Today there is a passionate debate going on between two competing visions of global ethics. On one side there is the cosmopolitan vision, a universalist perspective that believes every person has equal moral value, regardless of their locality. On the other side there is communitarianism, which sees individuals, and their morals, as subjective and so confined to specific contexts. Although this discussion may seem esoteric, it is having a profound impact on how states perceive their responsibilities and ethical obligations in the global arena.
An example of this is the divided international response to the current political, social and economic crisis unfolding in Venezuela. Through an analysis of this situation it is evident that countries on each side of the issue are being influenced by the broader debate between cosmopolitan and communitarian. More importantly, it emphasizes the significance of this ethical discussion, both on academia and the lives of millions of people around the world.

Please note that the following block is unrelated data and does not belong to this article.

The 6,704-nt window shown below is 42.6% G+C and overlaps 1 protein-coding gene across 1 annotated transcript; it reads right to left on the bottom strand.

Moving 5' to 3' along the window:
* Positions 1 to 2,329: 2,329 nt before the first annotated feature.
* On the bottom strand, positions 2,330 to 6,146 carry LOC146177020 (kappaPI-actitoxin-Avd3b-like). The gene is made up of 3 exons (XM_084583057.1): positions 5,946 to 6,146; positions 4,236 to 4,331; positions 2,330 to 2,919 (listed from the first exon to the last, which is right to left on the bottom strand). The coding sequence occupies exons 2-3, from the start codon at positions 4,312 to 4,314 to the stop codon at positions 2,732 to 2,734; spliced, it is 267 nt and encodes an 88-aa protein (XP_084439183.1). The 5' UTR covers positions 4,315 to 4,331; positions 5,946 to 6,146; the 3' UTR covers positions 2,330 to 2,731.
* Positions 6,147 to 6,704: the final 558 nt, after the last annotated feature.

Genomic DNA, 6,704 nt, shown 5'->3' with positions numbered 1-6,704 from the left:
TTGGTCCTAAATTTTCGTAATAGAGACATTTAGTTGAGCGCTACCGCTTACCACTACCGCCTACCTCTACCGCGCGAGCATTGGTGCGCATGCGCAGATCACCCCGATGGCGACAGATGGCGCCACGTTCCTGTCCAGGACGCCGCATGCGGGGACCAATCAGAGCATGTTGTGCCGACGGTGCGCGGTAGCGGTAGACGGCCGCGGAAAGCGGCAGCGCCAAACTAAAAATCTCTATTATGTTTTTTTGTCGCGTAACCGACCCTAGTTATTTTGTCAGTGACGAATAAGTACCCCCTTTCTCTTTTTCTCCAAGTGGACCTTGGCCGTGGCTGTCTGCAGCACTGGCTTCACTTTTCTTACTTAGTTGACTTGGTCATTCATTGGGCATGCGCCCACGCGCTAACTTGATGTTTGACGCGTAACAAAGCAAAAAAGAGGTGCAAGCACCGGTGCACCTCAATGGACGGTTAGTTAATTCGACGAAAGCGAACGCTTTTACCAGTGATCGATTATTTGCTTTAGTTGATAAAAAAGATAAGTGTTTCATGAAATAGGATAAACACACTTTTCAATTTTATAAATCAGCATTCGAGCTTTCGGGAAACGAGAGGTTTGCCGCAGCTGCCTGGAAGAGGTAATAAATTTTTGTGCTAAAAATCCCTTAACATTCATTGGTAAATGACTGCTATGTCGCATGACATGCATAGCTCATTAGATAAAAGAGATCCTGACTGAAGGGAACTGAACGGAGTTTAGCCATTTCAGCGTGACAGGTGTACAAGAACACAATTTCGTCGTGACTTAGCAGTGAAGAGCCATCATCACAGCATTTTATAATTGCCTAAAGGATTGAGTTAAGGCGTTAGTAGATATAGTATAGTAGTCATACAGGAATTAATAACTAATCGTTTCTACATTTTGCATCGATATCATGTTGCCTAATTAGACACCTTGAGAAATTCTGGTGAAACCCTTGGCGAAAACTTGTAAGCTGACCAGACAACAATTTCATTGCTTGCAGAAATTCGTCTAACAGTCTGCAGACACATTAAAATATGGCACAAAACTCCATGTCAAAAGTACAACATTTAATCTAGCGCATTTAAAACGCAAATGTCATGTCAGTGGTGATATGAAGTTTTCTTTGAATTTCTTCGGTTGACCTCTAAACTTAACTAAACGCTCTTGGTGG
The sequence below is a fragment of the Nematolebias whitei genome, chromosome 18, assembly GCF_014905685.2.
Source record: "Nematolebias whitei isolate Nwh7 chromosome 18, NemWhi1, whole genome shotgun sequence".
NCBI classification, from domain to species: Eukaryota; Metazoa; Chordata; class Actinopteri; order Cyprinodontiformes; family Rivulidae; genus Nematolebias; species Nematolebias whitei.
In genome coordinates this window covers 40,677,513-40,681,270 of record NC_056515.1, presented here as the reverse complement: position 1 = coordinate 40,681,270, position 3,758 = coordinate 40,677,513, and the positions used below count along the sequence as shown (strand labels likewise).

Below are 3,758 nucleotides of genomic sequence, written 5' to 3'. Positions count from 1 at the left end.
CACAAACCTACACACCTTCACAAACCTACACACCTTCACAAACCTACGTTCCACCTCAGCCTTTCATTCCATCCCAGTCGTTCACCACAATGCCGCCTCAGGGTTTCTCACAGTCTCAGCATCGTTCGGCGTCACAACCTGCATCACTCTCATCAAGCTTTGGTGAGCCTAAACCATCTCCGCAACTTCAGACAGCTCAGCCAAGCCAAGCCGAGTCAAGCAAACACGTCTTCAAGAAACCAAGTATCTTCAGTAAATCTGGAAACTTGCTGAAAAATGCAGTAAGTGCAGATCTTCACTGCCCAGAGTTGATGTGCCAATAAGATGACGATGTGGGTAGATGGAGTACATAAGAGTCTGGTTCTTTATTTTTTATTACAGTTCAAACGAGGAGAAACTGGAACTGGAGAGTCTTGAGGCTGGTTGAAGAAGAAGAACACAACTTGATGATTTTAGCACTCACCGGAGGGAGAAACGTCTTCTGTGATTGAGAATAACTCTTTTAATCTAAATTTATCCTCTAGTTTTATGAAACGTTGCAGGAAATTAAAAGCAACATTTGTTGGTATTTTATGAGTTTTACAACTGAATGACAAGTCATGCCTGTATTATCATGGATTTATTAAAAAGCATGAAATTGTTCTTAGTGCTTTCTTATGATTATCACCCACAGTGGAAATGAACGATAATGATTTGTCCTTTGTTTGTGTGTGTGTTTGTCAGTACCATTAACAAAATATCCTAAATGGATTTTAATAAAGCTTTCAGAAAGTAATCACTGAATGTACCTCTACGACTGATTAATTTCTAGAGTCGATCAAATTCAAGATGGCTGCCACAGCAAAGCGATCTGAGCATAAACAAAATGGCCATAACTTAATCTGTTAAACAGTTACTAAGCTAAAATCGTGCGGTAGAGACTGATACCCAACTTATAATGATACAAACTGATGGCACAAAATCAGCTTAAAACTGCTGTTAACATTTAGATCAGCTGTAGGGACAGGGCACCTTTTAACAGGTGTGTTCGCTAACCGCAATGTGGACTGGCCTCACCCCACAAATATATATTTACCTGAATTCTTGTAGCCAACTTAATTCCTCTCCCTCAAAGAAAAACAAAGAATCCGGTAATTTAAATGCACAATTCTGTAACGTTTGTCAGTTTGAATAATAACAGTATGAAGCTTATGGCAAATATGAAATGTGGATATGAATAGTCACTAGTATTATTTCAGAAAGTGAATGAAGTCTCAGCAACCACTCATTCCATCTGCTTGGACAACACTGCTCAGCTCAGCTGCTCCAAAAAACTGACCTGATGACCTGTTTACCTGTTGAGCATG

As stated above, cosmopolitanism is an ethical ideology that places individuals at the centre of moral consideration. From a purist perspective it believes the world is a single ethical space defined by universal moral principles that are applicable to everyone. Therefore, each person has inalienable rights that should be extended to him or her, no matter what country they come from. This is because the origin of an individual’s moral value is derived from their inherent humanity, not the community they live in. However, cosmopolitanism is not a monolithic moral framework. Rather, it is an ideology that has multiple sources and iterations that make it incredibly diverse and varied. This is particularly important to consider when reviewing the recent adaptation of the concept in the last few years.